Format

Send to

Choose Destination
See comment in PubMed Commons below
Growth Horm IGF Res. 2005 Dec;15(6):397-404. Epub 2005 Oct 5.

GH secretion in acute exercise may result in post-exercise lipolysis.

Author information

  • 1Department of Diabetes, Endocrinology and Internal Medicine, St. Thomas' Hospital, GKT School of Medicine, Kings College, London, UK.

Abstract

Exercise is a potent stimulator of growth hormone (GH) secretion. We hypothesised that after a short bout of intense exercise GH may increase lipolysis during recovery. In 7 moderately trained young male subjects (21.8 +/- 0.5 years) and 7 moderately trained older male subjects (56.0 +/- 1.0 years) [(2)H(5)] glycerol was infused for 370min to measure glycerol production rate (R(a)), a measure of lipolysis. At 130 min subjects exercised on a cycle ergonometer for 20 min at 70% V(O2 max), followed by rest for 220 min. On a separate occasion the study was repeated in the young subjects with a 1h GH infusion (4microgkg(-1)h(-1)) at 130 min instead of exercise. In response to exercise, catecholamines (p < 0.02) and glycerol R(a) (p < 0.01) increased, peaking during exercise. GH concentration increased in response to exercise (p < 0.01), peaking after exercise (150-160 min) in both groups with no significant difference in peak response between groups. A post-exercise rise in glycerol R(a) was demonstrated in both groups peaking at 265-295 min in the older group (p < 0.002, peak vs. basal) and continuing to rise until 370 min in the young group (p < 0.01, peak vs. basal). The timing and magnitude of this was reproduced with the GH infusion. There was a significant correlation between the peak GH response to exercise and the post-exercise rise in glycerol R(a) measured as area under the curve (r=0.57, p < 0.04). In conclusion, this study provides evidence that the GH response to acute exercise may increase lipolysis during recovery.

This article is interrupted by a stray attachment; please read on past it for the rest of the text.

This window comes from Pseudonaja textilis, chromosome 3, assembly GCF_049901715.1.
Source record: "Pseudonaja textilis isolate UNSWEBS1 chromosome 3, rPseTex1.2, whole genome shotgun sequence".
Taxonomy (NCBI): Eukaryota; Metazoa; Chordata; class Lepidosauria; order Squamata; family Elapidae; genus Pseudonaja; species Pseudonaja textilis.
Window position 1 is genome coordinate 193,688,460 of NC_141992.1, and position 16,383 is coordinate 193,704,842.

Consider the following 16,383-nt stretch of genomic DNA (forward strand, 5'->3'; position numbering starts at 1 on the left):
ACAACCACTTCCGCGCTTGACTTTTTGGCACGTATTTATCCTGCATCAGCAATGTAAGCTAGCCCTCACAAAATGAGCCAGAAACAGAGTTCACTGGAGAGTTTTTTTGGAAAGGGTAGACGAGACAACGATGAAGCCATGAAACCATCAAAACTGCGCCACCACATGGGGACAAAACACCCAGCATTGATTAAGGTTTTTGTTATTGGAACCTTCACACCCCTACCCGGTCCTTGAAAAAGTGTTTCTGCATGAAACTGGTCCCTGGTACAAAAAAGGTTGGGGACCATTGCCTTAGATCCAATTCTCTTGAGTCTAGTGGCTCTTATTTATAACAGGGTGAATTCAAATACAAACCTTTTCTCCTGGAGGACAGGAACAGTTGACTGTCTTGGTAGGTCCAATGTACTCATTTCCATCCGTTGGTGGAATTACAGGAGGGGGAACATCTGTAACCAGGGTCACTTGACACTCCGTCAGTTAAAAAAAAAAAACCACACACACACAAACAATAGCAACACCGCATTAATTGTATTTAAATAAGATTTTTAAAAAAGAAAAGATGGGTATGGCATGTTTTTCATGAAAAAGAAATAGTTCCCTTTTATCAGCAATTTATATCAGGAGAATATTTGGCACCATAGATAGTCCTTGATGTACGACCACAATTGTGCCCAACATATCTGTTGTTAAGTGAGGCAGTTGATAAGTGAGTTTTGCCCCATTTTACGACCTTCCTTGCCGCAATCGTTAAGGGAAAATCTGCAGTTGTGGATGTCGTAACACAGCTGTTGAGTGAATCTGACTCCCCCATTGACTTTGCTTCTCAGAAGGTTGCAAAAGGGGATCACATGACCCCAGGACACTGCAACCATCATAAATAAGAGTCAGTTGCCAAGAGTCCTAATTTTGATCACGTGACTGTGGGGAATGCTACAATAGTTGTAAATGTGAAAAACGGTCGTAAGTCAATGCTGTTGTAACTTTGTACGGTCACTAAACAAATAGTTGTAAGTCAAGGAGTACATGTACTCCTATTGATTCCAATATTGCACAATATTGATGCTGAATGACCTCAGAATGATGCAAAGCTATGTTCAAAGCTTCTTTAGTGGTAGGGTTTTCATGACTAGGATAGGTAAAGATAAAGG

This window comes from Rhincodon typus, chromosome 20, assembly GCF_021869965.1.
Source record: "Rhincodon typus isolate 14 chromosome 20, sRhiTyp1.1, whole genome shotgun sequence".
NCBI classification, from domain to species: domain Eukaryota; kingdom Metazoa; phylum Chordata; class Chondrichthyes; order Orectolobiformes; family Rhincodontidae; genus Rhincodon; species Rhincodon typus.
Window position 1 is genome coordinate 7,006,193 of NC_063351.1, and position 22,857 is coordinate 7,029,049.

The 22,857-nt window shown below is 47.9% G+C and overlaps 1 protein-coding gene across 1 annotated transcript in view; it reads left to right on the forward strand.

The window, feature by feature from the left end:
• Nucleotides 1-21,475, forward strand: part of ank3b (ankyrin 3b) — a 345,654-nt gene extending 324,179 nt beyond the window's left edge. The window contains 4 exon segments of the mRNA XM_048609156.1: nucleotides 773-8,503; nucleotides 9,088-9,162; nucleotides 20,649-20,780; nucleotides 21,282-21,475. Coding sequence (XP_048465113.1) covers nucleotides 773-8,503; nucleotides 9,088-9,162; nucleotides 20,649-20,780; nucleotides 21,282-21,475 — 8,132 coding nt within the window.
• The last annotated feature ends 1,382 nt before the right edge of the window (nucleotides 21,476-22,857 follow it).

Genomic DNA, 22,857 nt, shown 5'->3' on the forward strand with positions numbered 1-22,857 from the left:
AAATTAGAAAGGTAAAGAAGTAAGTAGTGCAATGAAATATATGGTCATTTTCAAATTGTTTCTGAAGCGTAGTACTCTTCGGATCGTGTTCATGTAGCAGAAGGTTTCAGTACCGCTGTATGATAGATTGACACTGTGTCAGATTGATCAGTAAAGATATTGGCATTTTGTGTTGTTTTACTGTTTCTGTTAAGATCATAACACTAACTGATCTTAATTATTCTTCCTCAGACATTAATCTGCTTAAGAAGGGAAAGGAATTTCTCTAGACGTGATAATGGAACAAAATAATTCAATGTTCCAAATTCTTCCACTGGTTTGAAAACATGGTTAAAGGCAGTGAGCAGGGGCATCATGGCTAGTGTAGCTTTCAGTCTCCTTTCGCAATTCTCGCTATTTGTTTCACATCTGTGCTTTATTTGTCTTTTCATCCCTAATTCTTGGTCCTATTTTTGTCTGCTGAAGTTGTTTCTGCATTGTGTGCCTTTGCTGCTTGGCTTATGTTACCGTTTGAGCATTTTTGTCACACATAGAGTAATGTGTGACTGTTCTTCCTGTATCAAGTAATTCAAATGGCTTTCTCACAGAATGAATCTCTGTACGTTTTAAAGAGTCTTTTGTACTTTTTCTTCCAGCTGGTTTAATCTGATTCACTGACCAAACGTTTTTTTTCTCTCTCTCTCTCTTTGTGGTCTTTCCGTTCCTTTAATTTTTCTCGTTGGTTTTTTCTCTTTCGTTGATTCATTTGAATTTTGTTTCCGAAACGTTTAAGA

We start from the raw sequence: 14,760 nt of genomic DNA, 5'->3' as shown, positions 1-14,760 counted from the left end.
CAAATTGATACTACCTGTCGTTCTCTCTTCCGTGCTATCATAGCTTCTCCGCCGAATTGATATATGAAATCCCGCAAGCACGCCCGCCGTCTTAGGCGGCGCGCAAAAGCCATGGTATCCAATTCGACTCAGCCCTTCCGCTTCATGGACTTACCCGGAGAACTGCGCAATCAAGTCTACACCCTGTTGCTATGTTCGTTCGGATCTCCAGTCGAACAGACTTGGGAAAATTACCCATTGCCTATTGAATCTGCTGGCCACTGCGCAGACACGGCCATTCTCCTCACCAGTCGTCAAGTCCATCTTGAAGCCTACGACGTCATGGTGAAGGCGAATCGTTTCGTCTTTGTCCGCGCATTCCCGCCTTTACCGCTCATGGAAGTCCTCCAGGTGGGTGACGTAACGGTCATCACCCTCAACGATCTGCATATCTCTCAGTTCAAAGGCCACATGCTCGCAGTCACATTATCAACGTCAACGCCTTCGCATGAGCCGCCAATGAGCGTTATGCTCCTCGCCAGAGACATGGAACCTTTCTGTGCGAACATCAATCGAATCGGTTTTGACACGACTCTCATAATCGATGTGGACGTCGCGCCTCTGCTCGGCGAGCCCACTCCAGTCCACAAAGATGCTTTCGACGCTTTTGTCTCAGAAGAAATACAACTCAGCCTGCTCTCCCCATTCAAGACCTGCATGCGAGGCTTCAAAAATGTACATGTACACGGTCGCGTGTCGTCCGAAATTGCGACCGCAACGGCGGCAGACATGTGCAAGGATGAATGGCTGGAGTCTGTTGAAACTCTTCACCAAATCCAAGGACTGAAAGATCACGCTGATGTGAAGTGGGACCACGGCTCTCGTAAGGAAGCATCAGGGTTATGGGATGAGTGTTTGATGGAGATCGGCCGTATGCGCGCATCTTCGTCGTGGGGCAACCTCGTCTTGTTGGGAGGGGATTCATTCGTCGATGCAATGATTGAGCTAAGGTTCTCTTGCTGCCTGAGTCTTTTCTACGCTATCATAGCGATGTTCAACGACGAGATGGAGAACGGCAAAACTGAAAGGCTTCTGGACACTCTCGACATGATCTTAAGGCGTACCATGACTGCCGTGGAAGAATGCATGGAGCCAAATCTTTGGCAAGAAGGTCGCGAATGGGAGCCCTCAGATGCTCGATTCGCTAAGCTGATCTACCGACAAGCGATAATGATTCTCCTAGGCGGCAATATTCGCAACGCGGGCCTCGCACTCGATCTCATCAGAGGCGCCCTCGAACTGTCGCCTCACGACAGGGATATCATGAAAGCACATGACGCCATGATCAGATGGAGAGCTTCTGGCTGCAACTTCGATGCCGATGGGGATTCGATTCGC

PMID:
16213174
DOI:
10.1016/j.ghir.2005.08.003
[PubMed - indexed for MEDLINE]
PubMed Commons home

PubMed Commons

0 comments
How to join PubMed Commons

    Supplemental Content

    Full text links

    Icon for Elsevier Science
    Loading ...
    Support Center